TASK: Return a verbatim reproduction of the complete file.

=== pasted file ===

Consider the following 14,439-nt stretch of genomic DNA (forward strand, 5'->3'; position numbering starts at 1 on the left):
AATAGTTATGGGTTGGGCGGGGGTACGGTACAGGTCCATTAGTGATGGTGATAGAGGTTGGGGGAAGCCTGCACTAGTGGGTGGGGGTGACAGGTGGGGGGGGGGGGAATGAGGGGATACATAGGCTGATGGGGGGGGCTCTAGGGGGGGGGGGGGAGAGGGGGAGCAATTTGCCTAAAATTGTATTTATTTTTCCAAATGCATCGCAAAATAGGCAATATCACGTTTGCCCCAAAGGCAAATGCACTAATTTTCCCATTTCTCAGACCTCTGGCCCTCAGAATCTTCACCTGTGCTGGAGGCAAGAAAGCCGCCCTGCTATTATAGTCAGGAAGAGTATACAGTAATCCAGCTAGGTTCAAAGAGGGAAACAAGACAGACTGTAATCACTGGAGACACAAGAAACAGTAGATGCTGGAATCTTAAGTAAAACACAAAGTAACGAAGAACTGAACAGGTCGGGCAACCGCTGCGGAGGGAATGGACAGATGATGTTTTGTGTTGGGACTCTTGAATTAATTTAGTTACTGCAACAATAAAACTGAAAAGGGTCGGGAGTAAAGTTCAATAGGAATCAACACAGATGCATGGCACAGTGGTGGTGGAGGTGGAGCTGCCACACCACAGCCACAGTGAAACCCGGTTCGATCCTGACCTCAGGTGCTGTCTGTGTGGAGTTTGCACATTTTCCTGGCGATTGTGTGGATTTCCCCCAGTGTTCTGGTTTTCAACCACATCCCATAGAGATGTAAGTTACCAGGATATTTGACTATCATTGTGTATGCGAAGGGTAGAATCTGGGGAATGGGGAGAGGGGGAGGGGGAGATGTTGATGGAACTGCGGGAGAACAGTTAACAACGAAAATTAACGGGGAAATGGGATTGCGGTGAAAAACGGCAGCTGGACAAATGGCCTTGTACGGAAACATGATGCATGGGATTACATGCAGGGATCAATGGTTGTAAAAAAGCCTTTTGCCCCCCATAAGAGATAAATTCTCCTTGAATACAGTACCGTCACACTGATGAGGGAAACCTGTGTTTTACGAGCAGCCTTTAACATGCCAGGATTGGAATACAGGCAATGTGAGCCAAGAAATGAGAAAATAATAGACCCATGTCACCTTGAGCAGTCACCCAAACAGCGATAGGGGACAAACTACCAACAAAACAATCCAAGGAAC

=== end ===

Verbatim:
Consider the following 14,439-nt stretch of genomic DNA (forward strand, 5'->3'; position numbering starts at 1 on the left):
AATAGTTATGGGTTGGGCGGGGGTACGGTACAGGTCCATTAGTGATGGTGATAGAGGTTGGGGGAAGCCTGCACTAGTGGGTGGGGGTGACAGGTGGGGGGGGGGGGAATGAGGGGATACATAGGCTGATGGGGGGGGCTCTAGGGGGGGGGGGGGAGAGGGGGAGCAATTTGCCTAAAATTGTATTTATTTTTCCAAATGCATCGCAAAATAGGCAATATCACGTTTGCCCCAAAGGCAAATGCACTAATTTTCCCATTTCTCAGACCTCTGGCCCTCAGAATCTTCACCTGTGCTGGAGGCAAGAAAGCCGCCCTGCTATTATAGTCAGGAAGAGTATACAGTAATCCAGCTAGGTTCAAAGAGGGAAACAAGACAGACTGTAATCACTGGAGACACAAGAAACAGTAGATGCTGGAATCTTAAGTAAAACACAAAGTAACGAAGAACTGAACAGGTCGGGCAACCGCTGCGGAGGGAATGGACAGATGATGTTTTGTGTTGGGACTCTTGAATTAATTTAGTTACTGCAACAATAAAACTGAAAAGGGTCGGGAGTAAAGTTCAATAGGAATCAACACAGATGCATGGCACAGTGGTGGTGGAGGTGGAGCTGCCACACCACAGCCACAGTGAAACCCGGTTCGATCCTGACCTCAGGTGCTGTCTGTGTGGAGTTTGCACATTTTCCTGGCGATTGTGTGGATTTCCCCCAGTGTTCTGGTTTTCAACCACATCCCATAGAGATGTAAGTTACCAGGATATTTGACTATCATTGTGTATGCGAAGGGTAGAATCTGGGGAATGGGGAGAGGGGGAGGGGGAGATGTTGATGGAACTGCGGGAGAACAGTTAACAACGAAAATTAACGGGGAAATGGGATTGCGGTGAAAAACGGCAGCTGGACAAATGGCCTTGTACGGAAACATGATGCATGGGATTACATGCAGGGATCAATGGTTGTAAAAAAGCCTTTTGCCCCCCATAAGAGATAAATTCTCCTTGAATACAGTACCGTCACACTGATGAGGGAAACCTGTGTTTTACGAGCAGCCTTTAACATGCCAGGATTGGAATACAGGCAATGTGAGCCAAGAAATGAGAAAATAATAGACCCATGTCACCTTGAGCAGTCACCCAAACAGCGATAGGGGACAAACTACCAACAAAACAATCCAAGGAAC